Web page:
Massage & Bodywork

MAY | JUNE 2023

Issue link:

Contents of this Issue


Page 72 of 100

Imagine you've been through a common orthopedic surgery, and you've completed your follow-up care, but your knee (or elbow or ankle or shoulder) continues to hurt, and your range of motion is getting more and more limited. Your surgeon isn't interested, physical therapy is excruciating, and no one seems to be able or willing to explain what's going on. This is the experience of many people with arthrofibrosis. WHAT IS ARTHROFIBROSIS? Arthrofibrosis is a condition involving the manufacture of excessive extracellular matrix (ECM) inside and around joints because of dysregulation of the inf lammatory and healing processes. This causes a buildup of connective tissue: mostly collagen, but heterotopic ossification—bone-like material in soft tissues—is possible too. And all this typically happens in and around a major synovial joint: a knee, an elbow, a shoulder (where it might be identified as adhesive capsulitis or frozen shoulder). It is often triggered by a surgery or injury, but it could be related to other factors too. When it occurs as a complication of knee surgery, it has this definition: ". . . a limited ROM (range of motion) in extension and/or f lexion, measured by active f lexion and extension, which was not caused by infection or other specific causes." 1 Another definition is a bit simpler: "Arthrofibrosis is defined as joint pain and stiffness that does not allow functional range of motion and is commonly due to adhesions, scarring, and contracture of the joint." 2 This description suggests arthrofibrosis must be very common. But searches of well-respected sources of information about diseases and conditions (e.g., the National Institute of Arthritis and Musculoskeletal and Skin Diseases, and yield little or no discussion about this condition. One obstacle to understanding arthrofibrosis is that it has no consistently-used diagnostic criteria. Some resources suggest it should only be diagnosed when the situation is severe enough to require surgical 70 m a s s a g e & b o d y wo r k m ay/ j u n e 2 0 2 3 critical thinking | PATHOLOGY PERSPECTIVES Arthrofibrosis The Most Common Problem You've Never Heard Of By Ruth Werner TAKEAWAY: Arthrofibrosis is common and can be debilitating. But because it doesn't have an agreed-upon diagnostic criteria, many professionals don't acknowledge or understand how important it is.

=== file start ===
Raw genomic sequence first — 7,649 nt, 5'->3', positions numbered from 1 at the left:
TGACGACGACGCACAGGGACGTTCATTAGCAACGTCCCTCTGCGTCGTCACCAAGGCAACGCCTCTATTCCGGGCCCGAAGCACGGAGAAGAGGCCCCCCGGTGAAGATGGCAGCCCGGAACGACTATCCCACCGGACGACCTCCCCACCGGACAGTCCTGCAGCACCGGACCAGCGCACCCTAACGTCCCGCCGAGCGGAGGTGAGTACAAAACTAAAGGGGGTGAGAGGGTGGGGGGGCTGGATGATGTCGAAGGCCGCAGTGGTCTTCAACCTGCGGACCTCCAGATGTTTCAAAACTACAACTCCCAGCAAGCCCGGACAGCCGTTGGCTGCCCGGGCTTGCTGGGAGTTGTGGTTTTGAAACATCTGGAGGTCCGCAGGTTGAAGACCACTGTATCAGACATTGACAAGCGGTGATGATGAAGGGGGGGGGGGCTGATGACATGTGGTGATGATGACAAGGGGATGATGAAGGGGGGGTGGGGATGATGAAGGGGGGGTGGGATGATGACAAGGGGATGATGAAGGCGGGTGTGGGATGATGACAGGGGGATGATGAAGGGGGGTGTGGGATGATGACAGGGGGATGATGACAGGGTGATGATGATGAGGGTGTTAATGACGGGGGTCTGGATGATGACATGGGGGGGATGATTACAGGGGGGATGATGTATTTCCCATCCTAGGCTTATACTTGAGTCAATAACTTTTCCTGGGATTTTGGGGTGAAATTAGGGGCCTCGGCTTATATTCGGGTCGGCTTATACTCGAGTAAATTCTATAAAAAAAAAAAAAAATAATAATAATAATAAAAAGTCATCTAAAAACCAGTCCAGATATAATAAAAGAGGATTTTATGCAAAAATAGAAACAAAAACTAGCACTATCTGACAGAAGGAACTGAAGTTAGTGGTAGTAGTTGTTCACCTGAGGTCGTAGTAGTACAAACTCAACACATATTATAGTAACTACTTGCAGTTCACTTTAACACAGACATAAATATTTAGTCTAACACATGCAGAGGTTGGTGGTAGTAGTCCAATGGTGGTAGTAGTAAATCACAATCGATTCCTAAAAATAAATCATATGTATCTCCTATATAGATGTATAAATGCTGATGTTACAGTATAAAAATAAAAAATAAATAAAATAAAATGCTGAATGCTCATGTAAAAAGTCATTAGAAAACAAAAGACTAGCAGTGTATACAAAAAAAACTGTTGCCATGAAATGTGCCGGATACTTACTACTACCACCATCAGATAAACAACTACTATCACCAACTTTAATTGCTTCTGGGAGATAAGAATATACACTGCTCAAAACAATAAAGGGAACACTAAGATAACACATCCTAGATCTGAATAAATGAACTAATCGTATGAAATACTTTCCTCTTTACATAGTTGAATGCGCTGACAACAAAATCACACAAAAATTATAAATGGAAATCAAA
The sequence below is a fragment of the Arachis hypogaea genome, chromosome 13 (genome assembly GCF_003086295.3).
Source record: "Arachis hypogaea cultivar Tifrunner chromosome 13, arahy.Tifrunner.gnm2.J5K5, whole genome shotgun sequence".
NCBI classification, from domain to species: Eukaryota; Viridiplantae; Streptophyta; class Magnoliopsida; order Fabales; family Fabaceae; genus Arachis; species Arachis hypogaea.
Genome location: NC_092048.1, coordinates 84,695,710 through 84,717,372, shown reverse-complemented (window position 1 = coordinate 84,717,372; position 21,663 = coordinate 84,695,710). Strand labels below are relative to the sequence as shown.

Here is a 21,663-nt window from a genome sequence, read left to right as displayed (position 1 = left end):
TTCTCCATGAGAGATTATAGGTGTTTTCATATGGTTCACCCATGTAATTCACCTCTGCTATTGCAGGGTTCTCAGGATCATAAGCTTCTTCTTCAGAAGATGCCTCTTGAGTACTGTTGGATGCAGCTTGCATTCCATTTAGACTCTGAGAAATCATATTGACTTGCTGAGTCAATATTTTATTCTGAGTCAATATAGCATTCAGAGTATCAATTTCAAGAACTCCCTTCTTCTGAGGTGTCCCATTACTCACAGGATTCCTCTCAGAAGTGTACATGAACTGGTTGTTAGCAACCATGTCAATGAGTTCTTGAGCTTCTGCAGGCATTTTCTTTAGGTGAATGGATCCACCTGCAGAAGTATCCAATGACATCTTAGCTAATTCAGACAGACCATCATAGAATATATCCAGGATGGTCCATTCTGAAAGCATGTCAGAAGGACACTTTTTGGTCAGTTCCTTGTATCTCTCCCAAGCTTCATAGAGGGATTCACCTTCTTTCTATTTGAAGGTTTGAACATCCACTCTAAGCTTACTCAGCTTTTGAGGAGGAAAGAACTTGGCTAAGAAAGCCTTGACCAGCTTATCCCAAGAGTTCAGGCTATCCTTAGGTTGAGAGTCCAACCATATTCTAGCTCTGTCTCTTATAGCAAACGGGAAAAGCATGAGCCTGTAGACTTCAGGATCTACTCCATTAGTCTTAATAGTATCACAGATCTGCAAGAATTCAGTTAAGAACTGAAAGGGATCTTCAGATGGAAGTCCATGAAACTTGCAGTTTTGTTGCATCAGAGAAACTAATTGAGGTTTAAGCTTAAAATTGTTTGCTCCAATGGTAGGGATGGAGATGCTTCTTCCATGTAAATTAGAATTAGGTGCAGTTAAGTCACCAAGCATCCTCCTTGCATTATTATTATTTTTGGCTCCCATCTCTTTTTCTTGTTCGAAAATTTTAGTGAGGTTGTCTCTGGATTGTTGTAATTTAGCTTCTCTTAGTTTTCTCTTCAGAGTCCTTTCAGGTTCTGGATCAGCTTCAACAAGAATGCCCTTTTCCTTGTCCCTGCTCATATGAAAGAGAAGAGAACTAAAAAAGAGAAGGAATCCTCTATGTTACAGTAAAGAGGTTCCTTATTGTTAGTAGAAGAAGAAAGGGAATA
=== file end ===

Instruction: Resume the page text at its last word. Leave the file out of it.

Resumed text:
Articles in this issue

Archives of this issue

view archives of Massage & Bodywork - MAY | JUNE 2023